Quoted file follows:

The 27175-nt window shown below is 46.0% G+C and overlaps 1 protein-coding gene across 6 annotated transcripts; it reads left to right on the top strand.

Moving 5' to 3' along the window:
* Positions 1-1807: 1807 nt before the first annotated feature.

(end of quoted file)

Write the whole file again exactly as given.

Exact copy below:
The 27175-nt window shown below is 46.0% G+C and overlaps 1 protein-coding gene across 6 annotated transcripts; it reads left to right on the top strand.

Moving 5' to 3' along the window:
* Positions 1-1807: 1807 nt before the first annotated feature.